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The legislator established the protection of users’ online privacy as the primary objective for every blog or website manager.
What is GDPR?
The General Data Protection Regulation 2016/679 (a.k.a. GDPR) governs and harmonizes all European laws on the subject through 99 articles and 173 “recitals”. Every State of the Union must, therefore, implement it without margins of freedom. The Regulation was published in the Official Journal of the European Union on May 4, 2016 and entered into force on May 25, 2018. Since this date, GDPR compliance has thus become mandatory for all EU states.
The regulation establishes that data must be processed exclusively after the informed consent of the interested party who must know how they’re collected and used, as well as the possible risks associated with their processing. It’s not just a matter of right to the protection of personal data, which has already been established by Directive 95/46. Rather, it entails a proprietary vision of data where informative self-determination is the cardinal principle.
The information is meant to inform the user about the purposes and methods of data processing carried out by the owner. Therefore, it must be clear, exhaustive, and as detailed as possible. It must be divided into paragraphs indicating the controller of the data processing, the user’s rights, the type of data processed, their conservation, the place and purpose of the processing, the cookies issued by the site, and the links to external content (plus ways to change settings).
Ensuring transparency and correctness of the processing, from collection to management, is a duty of the data controller who must also demonstrate that he/she can do so at any time.
- the data controller and the data protection officer
- the personal data subject to processing
- place and purpose of the processing
- legal basis for processing
- the recipients
- transfers of personal data (especially if to non-EU countries)
- methods and period of conservation
- rights of the data subject
- complaint procedure
- cookies involved
- links to external content
- how to change settings
In the case of e-commerce sites, the GDPR expressly provides that each owner is responsible for the processing and must demonstrate its security to the control body through the processing records.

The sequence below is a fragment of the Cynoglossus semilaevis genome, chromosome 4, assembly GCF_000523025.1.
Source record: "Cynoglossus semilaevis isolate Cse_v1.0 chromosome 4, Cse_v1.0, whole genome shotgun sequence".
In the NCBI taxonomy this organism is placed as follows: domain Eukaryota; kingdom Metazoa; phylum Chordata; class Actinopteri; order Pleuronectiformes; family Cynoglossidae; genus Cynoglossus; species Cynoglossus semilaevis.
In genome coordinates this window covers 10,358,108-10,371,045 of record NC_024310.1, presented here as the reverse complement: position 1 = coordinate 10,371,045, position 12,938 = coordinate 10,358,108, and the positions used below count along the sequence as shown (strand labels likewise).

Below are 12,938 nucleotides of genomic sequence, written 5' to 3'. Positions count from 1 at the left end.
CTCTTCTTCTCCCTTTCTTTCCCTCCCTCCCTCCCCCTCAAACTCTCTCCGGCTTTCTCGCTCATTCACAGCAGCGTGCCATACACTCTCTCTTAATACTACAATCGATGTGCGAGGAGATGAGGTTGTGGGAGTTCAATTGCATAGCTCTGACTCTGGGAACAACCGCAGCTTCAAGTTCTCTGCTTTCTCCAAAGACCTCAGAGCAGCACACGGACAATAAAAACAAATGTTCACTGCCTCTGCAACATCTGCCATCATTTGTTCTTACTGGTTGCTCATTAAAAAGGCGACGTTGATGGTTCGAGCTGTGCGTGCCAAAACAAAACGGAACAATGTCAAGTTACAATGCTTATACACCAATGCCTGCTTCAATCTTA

The information must be as relevant as possible to the specific case, i.e. customized on the website and not “copied”. This is why it’s advisable to rely on professionals regarding the subject.
Until a few years ago, the perspective of obligations regarding personal data was that of collection abuse. Today, it’s rather about the obligation to manage privacy and process a record system that’s regularly updated and compliant with the GDPR.
This is the logic of accountability, i.e. the correct organization and mandatory traceability of the tracking activities. Anyone who fails to ensure proper data collection and management incurs penalties (regardless of abuse).
The user who considers his/her own privacy right violated shall transmit a request for immediate cessation of the unlawful behavior to the data controller. If the answer does not arrive within 30 days or if the interested party considers it insufficient, then he/she can send an appeal, a complaint, or a report to the Guarantor.
The GDPR even provides penalties of up to 20 million euros in case of personal data breach. In order to verify compliance with the legislation, it has created the figure of the Data Protection Officer (DPO).
Sanctions are divided into two brackets. They’re triggered according to the severity of the misconduct:
- the first reaches up to a maximum of 10 million euros or 2% of turnover if this is higher;
- the second up to a maximum of 20 million or 4% of turnover.
In the event that the violation has also damaged the data subject, then a compensation must be included.
Cookies are often mentioned in the context of personal data. What are cookies on websites?
In short, they can be represented as small text files saved in the browser while visiting the site. They are divided into two types:
- first-party cookies, which are stored on the domain browsed by the user
- third-party cookies, which are stored on another domain
Third-party cookies make it possible to track the behavior of a user on the web, so his/her habits and interests.
On the privacy side, the spotlight is precisely on third-party cookies. This has prompted major browsers like Firefox, Edge, and Safari to abandon them, while Google Chrome has proposed a gradual process of elimination, ending in 2023.
- the categories of personal data being processed
- the personal data source
To conclude, we can’t underestimate the importance of adhering to the European regulation on privacy — nor panic.